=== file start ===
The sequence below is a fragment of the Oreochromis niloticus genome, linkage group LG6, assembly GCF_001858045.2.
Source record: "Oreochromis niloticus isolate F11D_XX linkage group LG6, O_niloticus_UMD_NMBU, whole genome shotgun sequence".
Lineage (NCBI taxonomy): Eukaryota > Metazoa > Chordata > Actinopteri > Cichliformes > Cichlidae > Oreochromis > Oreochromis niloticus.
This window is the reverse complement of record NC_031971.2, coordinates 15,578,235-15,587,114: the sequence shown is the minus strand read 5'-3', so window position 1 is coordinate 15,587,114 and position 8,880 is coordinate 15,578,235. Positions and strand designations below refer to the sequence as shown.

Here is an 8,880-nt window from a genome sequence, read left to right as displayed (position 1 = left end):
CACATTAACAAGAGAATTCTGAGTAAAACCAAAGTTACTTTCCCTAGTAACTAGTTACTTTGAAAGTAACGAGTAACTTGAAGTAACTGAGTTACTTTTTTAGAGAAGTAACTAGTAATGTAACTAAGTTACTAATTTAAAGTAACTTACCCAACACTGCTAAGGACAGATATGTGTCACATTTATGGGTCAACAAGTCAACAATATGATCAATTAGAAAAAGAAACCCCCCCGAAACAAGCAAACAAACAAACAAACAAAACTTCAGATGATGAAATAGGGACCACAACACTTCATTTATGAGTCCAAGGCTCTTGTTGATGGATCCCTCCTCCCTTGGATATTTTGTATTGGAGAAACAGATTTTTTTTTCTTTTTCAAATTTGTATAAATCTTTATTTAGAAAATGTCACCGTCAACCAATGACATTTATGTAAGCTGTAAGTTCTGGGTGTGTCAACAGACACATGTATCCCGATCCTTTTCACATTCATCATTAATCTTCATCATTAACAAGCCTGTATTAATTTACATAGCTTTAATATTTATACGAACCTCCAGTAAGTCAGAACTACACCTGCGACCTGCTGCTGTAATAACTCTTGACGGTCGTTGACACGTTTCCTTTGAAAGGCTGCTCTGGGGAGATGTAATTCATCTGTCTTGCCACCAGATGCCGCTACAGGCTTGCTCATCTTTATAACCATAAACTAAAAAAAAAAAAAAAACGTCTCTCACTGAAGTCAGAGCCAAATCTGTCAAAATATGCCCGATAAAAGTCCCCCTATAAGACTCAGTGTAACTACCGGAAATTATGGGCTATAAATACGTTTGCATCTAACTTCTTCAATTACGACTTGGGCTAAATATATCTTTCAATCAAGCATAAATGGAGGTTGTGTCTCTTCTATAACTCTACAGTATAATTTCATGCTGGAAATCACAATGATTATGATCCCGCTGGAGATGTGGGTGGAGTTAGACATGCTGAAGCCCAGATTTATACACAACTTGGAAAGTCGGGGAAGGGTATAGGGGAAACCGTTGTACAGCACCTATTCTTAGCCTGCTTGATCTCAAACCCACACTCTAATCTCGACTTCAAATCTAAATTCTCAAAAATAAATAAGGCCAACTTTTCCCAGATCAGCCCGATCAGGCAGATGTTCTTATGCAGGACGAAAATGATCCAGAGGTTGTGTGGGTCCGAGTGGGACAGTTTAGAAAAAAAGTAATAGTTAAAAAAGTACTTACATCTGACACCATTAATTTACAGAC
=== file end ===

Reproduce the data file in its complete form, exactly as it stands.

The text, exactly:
The sequence below is a fragment of the Oreochromis niloticus genome, linkage group LG6, assembly GCF_001858045.2.
Source record: "Oreochromis niloticus isolate F11D_XX linkage group LG6, O_niloticus_UMD_NMBU, whole genome shotgun sequence".
Lineage (NCBI taxonomy): Eukaryota > Metazoa > Chordata > Actinopteri > Cichliformes > Cichlidae > Oreochromis > Oreochromis niloticus.
This window is the reverse complement of record NC_031971.2, coordinates 15,578,235-15,587,114: the sequence shown is the minus strand read 5'-3', so window position 1 is coordinate 15,587,114 and position 8,880 is coordinate 15,578,235. Positions and strand designations below refer to the sequence as shown.

Here is an 8,880-nt window from a genome sequence, read left to right as displayed (position 1 = left end):
CACATTAACAAGAGAATTCTGAGTAAAACCAAAGTTACTTTCCCTAGTAACTAGTTACTTTGAAAGTAACGAGTAACTTGAAGTAACTGAGTTACTTTTTTAGAGAAGTAACTAGTAATGTAACTAAGTTACTAATTTAAAGTAACTTACCCAACACTGCTAAGGACAGATATGTGTCACATTTATGGGTCAACAAGTCAACAATATGATCAATTAGAAAAAGAAACCCCCCCGAAACAAGCAAACAAACAAACAAACAAAACTTCAGATGATGAAATAGGGACCACAACACTTCATTTATGAGTCCAAGGCTCTTGTTGATGGATCCCTCCTCCCTTGGATATTTTGTATTGGAGAAACAGATTTTTTTTTCTTTTTCAAATTTGTATAAATCTTTATTTAGAAAATGTCACCGTCAACCAATGACATTTATGTAAGCTGTAAGTTCTGGGTGTGTCAACAGACACATGTATCCCGATCCTTTTCACATTCATCATTAATCTTCATCATTAACAAGCCTGTATTAATTTACATAGCTTTAATATTTATACGAACCTCCAGTAAGTCAGAACTACACCTGCGACCTGCTGCTGTAATAACTCTTGACGGTCGTTGACACGTTTCCTTTGAAAGGCTGCTCTGGGGAGATGTAATTCATCTGTCTTGCCACCAGATGCCGCTACAGGCTTGCTCATCTTTATAACCATAAACTAAAAAAAAAAAAAAAACGTCTCTCACTGAAGTCAGAGCCAAATCTGTCAAAATATGCCCGATAAAAGTCCCCCTATAAGACTCAGTGTAACTACCGGAAATTATGGGCTATAAATACGTTTGCATCTAACTTCTTCAATTACGACTTGGGCTAAATATATCTTTCAATCAAGCATAAATGGAGGTTGTGTCTCTTCTATAACTCTACAGTATAATTTCATGCTGGAAATCACAATGATTATGATCCCGCTGGAGATGTGGGTGGAGTTAGACATGCTGAAGCCCAGATTTATACACAACTTGGAAAGTCGGGGAAGGGTATAGGGGAAACCGTTGTACAGCACCTATTCTTAGCCTGCTTGATCTCAAACCCACACTCTAATCTCGACTTCAAATCTAAATTCTCAAAAATAAATAAGGCCAACTTTTCCCAGATCAGCCCGATCAGGCAGATGTTCTTATGCAGGACGAAAATGATCCAGAGGTTGTGTGGGTCCGAGTGGGACAGTTTAGAAAAAAAGTAATAGTTAAAAAAGTACTTACATCTGACACCATTAATTTACAGAC